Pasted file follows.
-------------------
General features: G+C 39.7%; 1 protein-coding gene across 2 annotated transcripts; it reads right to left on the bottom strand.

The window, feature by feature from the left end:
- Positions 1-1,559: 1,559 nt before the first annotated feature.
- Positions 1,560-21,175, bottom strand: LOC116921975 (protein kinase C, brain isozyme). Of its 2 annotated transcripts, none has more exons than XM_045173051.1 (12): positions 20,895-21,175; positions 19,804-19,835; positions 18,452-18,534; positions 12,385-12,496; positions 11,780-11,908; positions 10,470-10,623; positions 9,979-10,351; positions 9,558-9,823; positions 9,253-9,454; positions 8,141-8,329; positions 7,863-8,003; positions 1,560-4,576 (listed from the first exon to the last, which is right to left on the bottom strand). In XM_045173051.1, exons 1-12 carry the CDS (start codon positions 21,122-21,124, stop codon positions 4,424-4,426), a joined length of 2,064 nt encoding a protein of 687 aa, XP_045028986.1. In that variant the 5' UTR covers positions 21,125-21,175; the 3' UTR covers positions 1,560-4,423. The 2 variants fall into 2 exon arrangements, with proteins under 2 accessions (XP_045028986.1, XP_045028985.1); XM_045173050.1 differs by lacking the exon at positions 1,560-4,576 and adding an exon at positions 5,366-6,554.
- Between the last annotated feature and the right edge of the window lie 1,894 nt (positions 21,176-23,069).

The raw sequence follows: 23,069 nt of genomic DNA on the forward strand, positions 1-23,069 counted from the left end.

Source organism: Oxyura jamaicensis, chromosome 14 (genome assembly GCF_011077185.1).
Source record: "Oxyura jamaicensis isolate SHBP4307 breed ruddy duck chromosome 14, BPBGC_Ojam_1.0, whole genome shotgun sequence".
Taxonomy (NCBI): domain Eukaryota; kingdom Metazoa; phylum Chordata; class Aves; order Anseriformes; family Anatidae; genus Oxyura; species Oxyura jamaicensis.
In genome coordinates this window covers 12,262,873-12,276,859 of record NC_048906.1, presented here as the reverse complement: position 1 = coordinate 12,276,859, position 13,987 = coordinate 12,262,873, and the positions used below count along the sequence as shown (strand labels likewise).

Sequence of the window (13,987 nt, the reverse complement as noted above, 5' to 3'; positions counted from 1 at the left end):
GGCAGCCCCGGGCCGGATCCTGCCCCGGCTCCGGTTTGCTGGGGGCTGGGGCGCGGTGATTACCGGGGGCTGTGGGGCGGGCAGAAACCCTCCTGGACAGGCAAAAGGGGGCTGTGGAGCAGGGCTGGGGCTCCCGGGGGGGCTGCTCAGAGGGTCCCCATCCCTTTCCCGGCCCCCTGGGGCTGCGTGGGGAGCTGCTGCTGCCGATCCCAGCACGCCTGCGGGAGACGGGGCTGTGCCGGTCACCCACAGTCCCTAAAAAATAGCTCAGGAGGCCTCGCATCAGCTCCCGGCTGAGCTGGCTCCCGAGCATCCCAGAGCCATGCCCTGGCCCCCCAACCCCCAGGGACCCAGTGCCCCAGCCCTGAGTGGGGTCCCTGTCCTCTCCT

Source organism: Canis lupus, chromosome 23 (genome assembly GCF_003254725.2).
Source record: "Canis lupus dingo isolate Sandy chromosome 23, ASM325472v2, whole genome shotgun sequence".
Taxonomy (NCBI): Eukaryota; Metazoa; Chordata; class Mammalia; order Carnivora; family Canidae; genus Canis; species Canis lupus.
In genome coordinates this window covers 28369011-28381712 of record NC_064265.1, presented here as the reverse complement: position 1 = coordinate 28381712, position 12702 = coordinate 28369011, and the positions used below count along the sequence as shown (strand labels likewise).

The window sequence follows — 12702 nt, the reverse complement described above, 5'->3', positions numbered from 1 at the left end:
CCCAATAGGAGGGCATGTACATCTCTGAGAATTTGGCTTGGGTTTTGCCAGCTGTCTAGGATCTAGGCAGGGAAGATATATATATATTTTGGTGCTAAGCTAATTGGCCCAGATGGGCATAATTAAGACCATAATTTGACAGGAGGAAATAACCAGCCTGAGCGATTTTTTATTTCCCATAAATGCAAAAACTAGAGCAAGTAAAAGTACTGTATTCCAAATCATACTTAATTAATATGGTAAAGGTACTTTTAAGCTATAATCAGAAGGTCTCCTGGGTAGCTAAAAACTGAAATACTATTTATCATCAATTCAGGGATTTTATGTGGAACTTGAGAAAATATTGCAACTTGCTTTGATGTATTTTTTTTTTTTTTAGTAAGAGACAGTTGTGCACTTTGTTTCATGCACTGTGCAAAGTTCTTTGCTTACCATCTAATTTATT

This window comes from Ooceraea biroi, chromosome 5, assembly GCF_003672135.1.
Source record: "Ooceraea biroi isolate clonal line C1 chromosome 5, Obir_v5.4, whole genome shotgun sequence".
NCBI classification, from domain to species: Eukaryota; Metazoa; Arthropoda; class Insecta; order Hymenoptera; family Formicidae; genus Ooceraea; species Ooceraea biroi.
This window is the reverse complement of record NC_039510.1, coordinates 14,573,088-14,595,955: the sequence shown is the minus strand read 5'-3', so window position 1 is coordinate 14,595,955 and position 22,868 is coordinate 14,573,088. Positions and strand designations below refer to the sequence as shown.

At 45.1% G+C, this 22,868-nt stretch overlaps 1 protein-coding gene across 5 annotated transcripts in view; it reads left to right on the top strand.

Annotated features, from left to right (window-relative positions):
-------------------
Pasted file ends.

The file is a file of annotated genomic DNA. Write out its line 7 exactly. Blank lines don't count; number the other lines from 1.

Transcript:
Source organism: Oxyura jamaicensis, chromosome 14 (genome assembly GCF_011077185.1).